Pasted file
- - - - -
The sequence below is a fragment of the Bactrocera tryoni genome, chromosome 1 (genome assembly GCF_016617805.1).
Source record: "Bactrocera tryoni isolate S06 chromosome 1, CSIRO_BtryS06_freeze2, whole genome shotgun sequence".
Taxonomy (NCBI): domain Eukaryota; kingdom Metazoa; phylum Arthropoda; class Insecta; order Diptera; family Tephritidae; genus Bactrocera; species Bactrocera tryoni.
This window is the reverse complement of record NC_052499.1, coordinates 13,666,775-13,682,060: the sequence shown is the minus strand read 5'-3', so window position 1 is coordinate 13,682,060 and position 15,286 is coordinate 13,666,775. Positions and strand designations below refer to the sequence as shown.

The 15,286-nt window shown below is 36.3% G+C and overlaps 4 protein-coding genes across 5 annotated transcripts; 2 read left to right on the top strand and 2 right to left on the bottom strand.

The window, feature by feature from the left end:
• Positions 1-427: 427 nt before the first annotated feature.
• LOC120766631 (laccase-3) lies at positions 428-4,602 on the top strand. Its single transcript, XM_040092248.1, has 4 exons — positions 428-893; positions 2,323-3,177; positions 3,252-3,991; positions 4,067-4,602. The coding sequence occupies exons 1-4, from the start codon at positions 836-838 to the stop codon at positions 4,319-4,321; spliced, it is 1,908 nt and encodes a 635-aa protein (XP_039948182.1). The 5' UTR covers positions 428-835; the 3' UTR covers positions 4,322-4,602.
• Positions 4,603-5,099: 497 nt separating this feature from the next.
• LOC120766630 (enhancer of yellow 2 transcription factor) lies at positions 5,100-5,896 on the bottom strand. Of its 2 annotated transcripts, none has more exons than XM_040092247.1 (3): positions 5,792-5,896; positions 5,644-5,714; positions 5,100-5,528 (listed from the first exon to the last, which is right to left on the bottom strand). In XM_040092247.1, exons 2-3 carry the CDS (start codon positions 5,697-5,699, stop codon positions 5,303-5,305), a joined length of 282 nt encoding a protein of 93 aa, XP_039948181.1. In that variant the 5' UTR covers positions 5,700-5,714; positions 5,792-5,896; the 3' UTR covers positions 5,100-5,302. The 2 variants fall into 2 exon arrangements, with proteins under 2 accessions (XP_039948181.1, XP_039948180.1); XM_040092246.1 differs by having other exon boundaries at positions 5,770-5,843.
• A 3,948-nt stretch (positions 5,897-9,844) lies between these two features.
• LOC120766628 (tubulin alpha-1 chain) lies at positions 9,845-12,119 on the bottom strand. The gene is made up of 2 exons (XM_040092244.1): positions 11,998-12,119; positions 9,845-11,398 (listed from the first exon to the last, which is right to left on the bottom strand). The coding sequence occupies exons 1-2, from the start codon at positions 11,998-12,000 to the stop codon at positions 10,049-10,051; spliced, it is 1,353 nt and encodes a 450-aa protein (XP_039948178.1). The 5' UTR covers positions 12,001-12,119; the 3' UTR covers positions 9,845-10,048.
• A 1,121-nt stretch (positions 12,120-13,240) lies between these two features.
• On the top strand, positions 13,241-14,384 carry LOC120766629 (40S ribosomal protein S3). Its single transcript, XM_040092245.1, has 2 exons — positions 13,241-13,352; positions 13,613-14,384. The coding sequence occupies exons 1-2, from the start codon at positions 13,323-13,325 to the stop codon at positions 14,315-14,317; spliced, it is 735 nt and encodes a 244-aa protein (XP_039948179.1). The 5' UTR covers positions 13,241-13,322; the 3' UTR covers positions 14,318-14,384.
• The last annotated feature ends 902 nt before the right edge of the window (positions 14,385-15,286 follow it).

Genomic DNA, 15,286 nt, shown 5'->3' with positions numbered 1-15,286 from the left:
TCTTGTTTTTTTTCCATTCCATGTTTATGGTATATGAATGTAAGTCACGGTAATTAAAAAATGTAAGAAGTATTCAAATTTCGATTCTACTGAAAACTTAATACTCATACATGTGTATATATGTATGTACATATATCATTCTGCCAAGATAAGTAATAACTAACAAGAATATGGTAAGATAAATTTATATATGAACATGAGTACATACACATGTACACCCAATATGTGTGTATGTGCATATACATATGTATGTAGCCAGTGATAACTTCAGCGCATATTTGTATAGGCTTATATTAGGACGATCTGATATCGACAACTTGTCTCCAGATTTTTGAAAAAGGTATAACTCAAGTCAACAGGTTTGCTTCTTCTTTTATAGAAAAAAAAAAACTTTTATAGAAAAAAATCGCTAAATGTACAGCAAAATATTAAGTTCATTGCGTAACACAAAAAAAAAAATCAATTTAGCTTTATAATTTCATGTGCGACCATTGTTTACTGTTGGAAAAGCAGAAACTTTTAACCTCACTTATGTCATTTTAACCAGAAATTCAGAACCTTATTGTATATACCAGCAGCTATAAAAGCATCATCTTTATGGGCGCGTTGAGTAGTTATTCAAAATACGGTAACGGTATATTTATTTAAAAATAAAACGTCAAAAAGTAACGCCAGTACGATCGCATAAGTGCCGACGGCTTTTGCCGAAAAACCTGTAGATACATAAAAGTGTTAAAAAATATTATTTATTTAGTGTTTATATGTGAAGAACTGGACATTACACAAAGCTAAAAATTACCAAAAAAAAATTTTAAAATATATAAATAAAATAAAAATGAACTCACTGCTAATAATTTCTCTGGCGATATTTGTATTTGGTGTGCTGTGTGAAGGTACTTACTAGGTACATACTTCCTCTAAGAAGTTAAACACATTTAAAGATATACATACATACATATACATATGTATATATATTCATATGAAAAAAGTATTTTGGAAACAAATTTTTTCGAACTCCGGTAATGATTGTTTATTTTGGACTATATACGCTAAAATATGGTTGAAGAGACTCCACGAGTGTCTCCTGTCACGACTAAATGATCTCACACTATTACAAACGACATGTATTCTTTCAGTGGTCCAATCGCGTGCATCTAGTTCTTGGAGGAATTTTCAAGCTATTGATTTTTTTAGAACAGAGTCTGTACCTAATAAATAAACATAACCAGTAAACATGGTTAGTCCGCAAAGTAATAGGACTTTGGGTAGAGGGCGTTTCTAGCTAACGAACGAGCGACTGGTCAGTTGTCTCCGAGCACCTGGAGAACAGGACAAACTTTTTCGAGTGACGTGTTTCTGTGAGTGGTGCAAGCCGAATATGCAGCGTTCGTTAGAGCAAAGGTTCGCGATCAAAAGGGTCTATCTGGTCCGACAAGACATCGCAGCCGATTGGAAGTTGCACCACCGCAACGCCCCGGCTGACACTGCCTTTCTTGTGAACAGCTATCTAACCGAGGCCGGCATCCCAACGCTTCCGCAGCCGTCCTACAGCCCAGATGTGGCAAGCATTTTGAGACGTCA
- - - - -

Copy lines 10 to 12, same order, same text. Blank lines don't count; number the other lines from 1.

• LOC120766630 (enhancer of yellow 2 transcription factor) lies at positions 5,100-5,896 on the bottom strand. Of its 2 annotated transcripts, none has more exons than XM_040092247.1 (3): positions 5,792-5,896; positions 5,644-5,714; positions 5,100-5,528 (listed from the first exon to the last, which is right to left on the bottom strand). In XM_040092247.1, exons 2-3 carry the CDS (start codon positions 5,697-5,699, stop codon positions 5,303-5,305), a joined length of 282 nt encoding a protein of 93 aa, XP_039948181.1. In that variant the 5' UTR covers positions 5,700-5,714; positions 5,792-5,896; the 3' UTR covers positions 5,100-5,302. The 2 variants fall into 2 exon arrangements, with proteins under 2 accessions (XP_039948181.1, XP_039948180.1); XM_040092246.1 differs by having other exon boundaries at positions 5,770-5,843.
• A 3,948-nt stretch (positions 5,897-9,844) lies between these two features.
• LOC120766628 (tubulin alpha-1 chain) lies at positions 9,845-12,119 on the bottom strand. The gene is made up of 2 exons (XM_040092244.1): positions 11,998-12,119; positions 9,845-11,398 (listed from the first exon to the last, which is right to left on the bottom strand). The coding sequence occupies exons 1-2, from the start codon at positions 11,998-12,000 to the stop codon at positions 10,049-10,051; spliced, it is 1,353 nt and encodes a 450-aa protein (XP_039948178.1). The 5' UTR covers positions 12,001-12,119; the 3' UTR covers positions 9,845-10,048.